For the most part, we are not really arguing about the facts. We are arguing about the narrative that houses the facts. All the contending conceptions of America share, or at least could share, most of the same facts. This is not because facts don’t matter; we sometimes get facts wrong or distort them to fit them into our story. When that happens, professional historians have an obligation to correct the record, as some have already started to do for the post-American narrative.1414xFor examples, see David North and Thomas Mackaman, eds., The New York Times’ 1619 Project and the Racialist Falsification of History: Essays and Interviews (Oak Park, MI: Mehring, 2021); Holly Brewer, “Race and Enlightenment: The Story of a Slander,” Liberties 2, no. 1 (Autumn 2021), Leslie M. Harris, “I Helped Fact-Check the 1619 Project. The Times Ignored Me,” Politico, March 6, 2020; David Waldstreicher, “The Hidden Stakes of the 1619 Controversy,” Boston Review, January 23, 2020.The real problem arises in the organization of the facts. One cannot have history without facts, but one cannot put facts together without a conception of history. The question is what kind of history do we want—and need—to have. The answer determines what we teach in our schools. In other words, we are arguing over what the historian William McNeill called “mythistory.”

“Facts,” McNeill wrote, do not “in and of themselves, give meaning or intelligibility to the record of the past…. To become a history, facts have to be put together into a pattern that is understandable and credible.” Even in the natural sciences, patterns are identified “by paying selective attention to the total input of stimuli.” Through this process of selection, societies create the “shared truths that provide a sanction for common effort.” Mythistory is not untrue; unlike myths, mythistory is grounded in the actual historical record. Mythistory is a careful balance—or tension—between society’s need for myth and history’s obligation to provide a true account of the past. It is essential that mythistory be tied to honest interpretations of the past because “myths may mislead disastrously.” Yet McNeill cautioned would-be truth tellers against upsetting the delicate balance between myth and history: “A corrosive version of history that emphasizes all the recurrent discrepancies between ideal and reality in any given group’s behavior makes it harder for members of the group in question to act cohesively and in good conscience.” Nonetheless, there is space for nuance and tension; “surer of their internal cohesion,” established groups “can afford to accept more subtly modulated portraits of their successes and failures in bringing practice into conformity with principles.”15

It was our confidence in ourselves that enabled us Americans to weather earlier battles over the content of the history curriculum. Especially in the 1970s and ’80s, as historians focused on the experiences of previously underrepresented groups, they stressed the integrity of American mythistory, exposing parts of it as closer to myth than history. The story did not fracture; it proved flexible enough to accommodate new perspectives, and even contradictions. Despite intense disagreements over what our schools should teach, “most parties to the dispute reached a rough compromise: each racial and ethnic group could enter the story, provided that none of them questioned the story’s larger themes of freedom, equality, and opportunity,” historian Jonathan Zimmerman wrote in his 2002 book Whose America?16 Americans found a way to live, at times uncomfortably, within the same house.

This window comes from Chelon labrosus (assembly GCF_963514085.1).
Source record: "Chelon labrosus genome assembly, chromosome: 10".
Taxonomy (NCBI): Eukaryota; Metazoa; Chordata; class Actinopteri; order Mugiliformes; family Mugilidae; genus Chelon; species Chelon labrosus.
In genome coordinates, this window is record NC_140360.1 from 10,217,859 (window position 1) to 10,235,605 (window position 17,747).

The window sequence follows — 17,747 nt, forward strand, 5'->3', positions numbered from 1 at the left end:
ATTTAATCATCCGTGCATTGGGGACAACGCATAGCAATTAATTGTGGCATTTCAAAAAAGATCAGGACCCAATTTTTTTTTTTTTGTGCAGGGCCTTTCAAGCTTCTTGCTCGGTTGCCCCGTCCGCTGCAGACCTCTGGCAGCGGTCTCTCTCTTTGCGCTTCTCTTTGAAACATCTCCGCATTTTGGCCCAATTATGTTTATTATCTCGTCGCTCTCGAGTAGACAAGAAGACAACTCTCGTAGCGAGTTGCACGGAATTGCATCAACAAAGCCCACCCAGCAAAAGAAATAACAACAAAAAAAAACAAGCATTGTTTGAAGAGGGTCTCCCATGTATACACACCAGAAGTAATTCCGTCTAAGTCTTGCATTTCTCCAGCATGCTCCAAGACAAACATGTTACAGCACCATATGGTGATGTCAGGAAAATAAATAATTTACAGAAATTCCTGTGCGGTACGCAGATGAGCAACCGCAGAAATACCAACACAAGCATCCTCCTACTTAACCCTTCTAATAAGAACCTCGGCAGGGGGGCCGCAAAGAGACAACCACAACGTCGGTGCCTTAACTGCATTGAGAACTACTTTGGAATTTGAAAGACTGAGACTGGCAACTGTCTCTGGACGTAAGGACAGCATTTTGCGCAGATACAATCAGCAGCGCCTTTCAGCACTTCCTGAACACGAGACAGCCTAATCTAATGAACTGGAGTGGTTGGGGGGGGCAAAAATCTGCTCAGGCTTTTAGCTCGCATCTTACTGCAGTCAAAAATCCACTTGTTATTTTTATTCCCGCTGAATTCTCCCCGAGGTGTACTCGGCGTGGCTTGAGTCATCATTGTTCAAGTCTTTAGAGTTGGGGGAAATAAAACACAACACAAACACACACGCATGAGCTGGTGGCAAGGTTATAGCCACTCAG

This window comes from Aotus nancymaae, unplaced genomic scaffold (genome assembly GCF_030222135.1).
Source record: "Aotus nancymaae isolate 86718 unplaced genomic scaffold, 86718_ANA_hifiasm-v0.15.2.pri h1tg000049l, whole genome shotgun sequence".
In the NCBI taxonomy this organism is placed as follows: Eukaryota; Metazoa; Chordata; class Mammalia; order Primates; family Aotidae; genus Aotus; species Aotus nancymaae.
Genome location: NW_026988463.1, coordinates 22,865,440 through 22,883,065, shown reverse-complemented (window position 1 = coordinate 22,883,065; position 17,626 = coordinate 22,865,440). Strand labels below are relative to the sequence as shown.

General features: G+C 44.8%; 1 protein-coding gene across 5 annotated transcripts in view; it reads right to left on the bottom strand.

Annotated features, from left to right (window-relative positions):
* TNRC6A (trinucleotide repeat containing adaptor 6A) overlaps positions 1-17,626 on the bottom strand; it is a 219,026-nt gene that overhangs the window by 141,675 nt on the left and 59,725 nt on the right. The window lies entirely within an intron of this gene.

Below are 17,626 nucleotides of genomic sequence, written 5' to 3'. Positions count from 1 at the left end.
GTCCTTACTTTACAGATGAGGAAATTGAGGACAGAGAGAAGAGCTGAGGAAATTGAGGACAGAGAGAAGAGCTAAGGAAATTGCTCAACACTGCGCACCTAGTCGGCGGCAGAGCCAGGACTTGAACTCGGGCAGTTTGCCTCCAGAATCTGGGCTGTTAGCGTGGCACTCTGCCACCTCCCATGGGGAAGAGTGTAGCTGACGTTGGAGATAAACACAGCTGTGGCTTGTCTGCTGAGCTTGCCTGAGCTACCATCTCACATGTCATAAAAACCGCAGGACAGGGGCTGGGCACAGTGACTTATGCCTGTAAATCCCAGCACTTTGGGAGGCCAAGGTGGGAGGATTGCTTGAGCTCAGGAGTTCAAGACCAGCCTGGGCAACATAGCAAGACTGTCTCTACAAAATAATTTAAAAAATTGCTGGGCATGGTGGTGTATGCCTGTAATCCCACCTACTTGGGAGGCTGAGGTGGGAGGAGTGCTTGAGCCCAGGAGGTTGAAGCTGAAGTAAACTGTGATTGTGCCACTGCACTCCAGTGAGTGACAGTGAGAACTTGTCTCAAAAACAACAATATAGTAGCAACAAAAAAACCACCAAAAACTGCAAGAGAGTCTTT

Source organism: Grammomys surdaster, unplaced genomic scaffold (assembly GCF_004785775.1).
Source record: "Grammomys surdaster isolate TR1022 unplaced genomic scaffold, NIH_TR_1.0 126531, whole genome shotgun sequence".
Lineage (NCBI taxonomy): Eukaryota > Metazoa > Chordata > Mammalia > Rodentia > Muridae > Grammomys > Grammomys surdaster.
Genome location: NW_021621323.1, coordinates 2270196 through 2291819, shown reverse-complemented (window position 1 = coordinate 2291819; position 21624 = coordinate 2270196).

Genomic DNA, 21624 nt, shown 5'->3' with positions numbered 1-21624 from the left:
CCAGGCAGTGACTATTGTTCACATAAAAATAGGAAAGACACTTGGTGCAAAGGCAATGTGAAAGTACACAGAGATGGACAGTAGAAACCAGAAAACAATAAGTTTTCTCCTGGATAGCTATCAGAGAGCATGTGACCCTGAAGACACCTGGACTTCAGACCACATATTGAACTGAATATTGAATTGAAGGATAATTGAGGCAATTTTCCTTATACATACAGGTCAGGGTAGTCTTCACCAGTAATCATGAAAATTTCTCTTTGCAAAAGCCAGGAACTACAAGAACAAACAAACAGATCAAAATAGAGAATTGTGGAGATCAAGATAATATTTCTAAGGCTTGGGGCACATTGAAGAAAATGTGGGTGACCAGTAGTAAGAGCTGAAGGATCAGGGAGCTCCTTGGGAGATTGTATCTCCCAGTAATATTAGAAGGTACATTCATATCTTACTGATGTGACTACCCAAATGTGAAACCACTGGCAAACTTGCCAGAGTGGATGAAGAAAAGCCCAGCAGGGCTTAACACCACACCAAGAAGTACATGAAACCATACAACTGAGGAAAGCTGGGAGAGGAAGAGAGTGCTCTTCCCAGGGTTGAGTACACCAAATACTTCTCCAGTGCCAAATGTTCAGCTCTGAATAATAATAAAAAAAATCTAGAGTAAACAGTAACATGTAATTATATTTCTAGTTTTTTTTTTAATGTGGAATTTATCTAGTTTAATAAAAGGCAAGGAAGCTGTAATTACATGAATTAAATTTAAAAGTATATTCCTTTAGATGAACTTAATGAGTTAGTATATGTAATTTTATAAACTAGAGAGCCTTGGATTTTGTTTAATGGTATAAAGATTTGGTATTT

We are living through a time, however, when we cannot take our shared identity—and therefore our shared stories—for granted. Given the urgent demands for social justice, this may be a moment when it is necessary to break myth rather than sustain it. That, at least, is what many post-Americans would argue. They claim that the mainstream American story hides more than it reveals. The existing narrative, in the lexicon of today, whitewashes America’s past. Instead, that past must be placed in a new pattern that will be the basis for a new mythistory, one that portrays the period from European settlement to today as primarily about white racism and oppression, and that imagines a post-American tomorrow liberated from that past. But like all mythistories, the post-American story picks and chooses which facts to emphasize and how to interpret them based on what, from its perspective, matters most.

I went back to the Jefferson Memorial last Christmas with my children. It was not the same. Washington is not the same. American democracy is not the same. I wanted to feel what I felt a quarter century ago. I wanted my children to experience what I had experienced. But I had to will feelings that once came naturally. After the January 6 storming of the Capitol, it has been harder to feel good about the nation that Jefferson helped found. The people who wanted to take their country back were not just responding to the former president’s lies about election fraud. Something deeper was happening.

Today, large portions of the American public see each other as enemies. It is hard to agree on our history when we find each other so repugnant, even dangerous. I believe that most Americans want to save our old house, but a growing number—on both left and right—have concluded that it is a tear-down. Maybe I am naive to think that we can still make this house a home. The walls are sagging and the wires are exposed, but I still see a fixer-upper. Post-Americans argue that racism is a load-bearing beam, and that it is time to remove it, even if we lose the structure. They call for new histories written by new historians. Maybe they are right. God knows we should have achieved racial equality by now. But if they are right, imposing a completely different story of the nation’s past will take a cultural revolution—it will require coercion and may even lead to violence. Are we ready for what might come after America?

Johann N. Neem is professor of history at Western Washington University. He is the author of What’s the Point of College? Seeking Purpose in an Age of Reform and Democracy’s Schools: The Rise of Public Education in America.